I like to pretend we women have moved past our divisiveness. I mean, whether we’re mothers or not, we still have more in common than not. And within the “mother” category, whether we breastfeed, bottle feed, use disposable or cloth diapers, wear our babies 24/7 or occasionally put them down so we can make ourselves a sandwich, choose to stay home or continue to work a job in an office, we’re still mothers of children. Children who are all individuals in their own right. Which is why the sniping about Who Does It Best it just ridiculous. Because “best” assumes everything about you and me is equal and one of us is not reading as much to our children as the other one. Which….is stupid.
So, I was amused but disheartened by what recently happened between the new PM of the UK, Theresa May, and Andrea Leadsom, the other candidate who claimed that motherhood made her a better candidate. Sure, motherhood gives you a new set of skills, if you are the kind of person to learn from the role, but those skills can be found in non-mothers as well. And Ms. Leadsom’s claim won her nothing. Though I admit I felt a frisson of excitement that TWO WOMEN were the ones in contention. Right? That’s something, isn’t it? All the men (white men) vying for PM post-Brexit just kind of imploded at the end of the day. Women power! Except that even then, we had to find something to fight about.
Motherhood is a great job but it’s not for everyone. And it can make it difficult, if you have little support, to do other things full bore: certain kinds of careers, art-making, sleeping, having a fairly clean car. It’s not fair but life is not fair. That’s lesson #1. Life is not fair.
But somewhere along the line, Motherhood became a profession in itself. I saw it happening when my first child was born in 2000 when the internet itself was a baby. I talked to other new mothers on a chat board about this thrilling and scary new stage, through a baby-related website. I read a couple books. But I didn’t have the luxury of making motherhood a “profession”, per se, because I already had one of those. I had a full time job I liked and could not afford to leave to accept a non-paying job. Because having children is expensive even when you don’t expect them to be Baby Genuises and can’t afford to get them on a special preschool wait list (please; can we get serious?).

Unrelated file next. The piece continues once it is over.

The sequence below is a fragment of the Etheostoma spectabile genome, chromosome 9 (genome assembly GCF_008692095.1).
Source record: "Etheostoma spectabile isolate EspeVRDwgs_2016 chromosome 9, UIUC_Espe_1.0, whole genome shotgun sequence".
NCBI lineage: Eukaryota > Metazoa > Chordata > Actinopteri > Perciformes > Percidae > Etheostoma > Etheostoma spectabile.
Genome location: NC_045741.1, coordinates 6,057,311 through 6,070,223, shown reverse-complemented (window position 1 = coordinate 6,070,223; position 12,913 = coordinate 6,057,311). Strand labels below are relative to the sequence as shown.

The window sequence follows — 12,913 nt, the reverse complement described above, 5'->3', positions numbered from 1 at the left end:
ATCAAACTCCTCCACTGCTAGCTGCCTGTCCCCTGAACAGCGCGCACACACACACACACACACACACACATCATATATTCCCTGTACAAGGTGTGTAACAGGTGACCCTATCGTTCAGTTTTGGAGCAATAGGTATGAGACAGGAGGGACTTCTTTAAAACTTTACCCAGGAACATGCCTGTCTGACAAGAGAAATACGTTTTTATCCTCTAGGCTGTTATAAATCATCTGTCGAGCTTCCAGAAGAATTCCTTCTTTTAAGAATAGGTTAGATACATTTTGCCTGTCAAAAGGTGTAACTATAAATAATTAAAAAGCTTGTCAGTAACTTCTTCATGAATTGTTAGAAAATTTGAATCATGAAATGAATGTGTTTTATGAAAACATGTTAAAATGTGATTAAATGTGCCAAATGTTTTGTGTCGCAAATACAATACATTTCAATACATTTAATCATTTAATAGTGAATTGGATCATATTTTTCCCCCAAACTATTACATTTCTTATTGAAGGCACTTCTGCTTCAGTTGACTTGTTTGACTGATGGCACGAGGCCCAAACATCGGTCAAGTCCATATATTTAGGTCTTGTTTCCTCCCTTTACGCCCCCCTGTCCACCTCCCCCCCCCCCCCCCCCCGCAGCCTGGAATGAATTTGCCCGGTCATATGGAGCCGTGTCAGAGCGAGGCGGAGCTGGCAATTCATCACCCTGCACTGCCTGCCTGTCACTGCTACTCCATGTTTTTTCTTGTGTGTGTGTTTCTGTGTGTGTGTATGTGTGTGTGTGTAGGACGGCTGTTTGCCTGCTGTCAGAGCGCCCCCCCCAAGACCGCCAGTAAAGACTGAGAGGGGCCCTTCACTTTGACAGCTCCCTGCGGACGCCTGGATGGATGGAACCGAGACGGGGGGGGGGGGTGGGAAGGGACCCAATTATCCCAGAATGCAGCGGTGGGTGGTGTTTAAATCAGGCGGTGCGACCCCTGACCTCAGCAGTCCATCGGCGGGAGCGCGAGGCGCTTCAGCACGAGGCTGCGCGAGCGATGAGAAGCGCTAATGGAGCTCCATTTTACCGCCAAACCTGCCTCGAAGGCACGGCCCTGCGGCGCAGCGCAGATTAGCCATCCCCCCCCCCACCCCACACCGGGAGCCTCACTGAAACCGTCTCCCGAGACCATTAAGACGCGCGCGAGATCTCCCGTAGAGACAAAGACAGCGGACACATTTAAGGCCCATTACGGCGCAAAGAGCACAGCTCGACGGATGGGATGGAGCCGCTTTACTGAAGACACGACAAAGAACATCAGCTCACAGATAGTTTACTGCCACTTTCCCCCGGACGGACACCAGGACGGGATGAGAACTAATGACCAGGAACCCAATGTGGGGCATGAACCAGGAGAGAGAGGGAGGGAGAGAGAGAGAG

I began to wonder about all these women my age and younger who’d gone retro and dropped out of the work force to be, in the parlance of the time, a “full-time mother”. Which is a phrase that makes my blood boil. I am also a full-time mother. I just happen to have a full-time paying job as well. My children went to day care, preschool and finally public school. I did not use cloth diapers because I preferred to see how high I could build those landfill mountains. I breast fed and I pumped in the office for a year after returning from paltry maternity leaves. But I made it work. It kind of worked. And now I’m past all that, thank goodness. But I made the choices that were right for me and us and if you have anything to say about, just don’t. MYOB.
Here’s what you don’t realize when you are slogging through all that: by the time they’re in school, it doesn’t matter anymore. None of it matters. If your child is healthy, it’s all good. It’s the only thing that matters.
I had to work because I had to work and I made it work. Simple as that. Even though none of it was simple.
Water under the bridge. But the judging in the ether didn’t stop there. We continued to judge each other. Who is Doing it Right? Who is Doing it Wrong? All of us. None of us. Motherhood is too difficult and complex to make these calls.
The Professionalism of Parenting turned into this Helicopter Parent colleges and universities hate. With good reason. We have to step back and find our personal fulfillment in things other than our children.
Post divorce, I have summers without my kids and I have used that time to be sad and bored and find new ways to be creative, to be me again, to dabble unfettered. I miss them. I mean, if I didn’t say that out loud you might judge me a bad mother. But this is practice for when they go for good, out into the world to live their lives without me. I’m excited for them. I’ll be just fine. I seem to be in the minority here.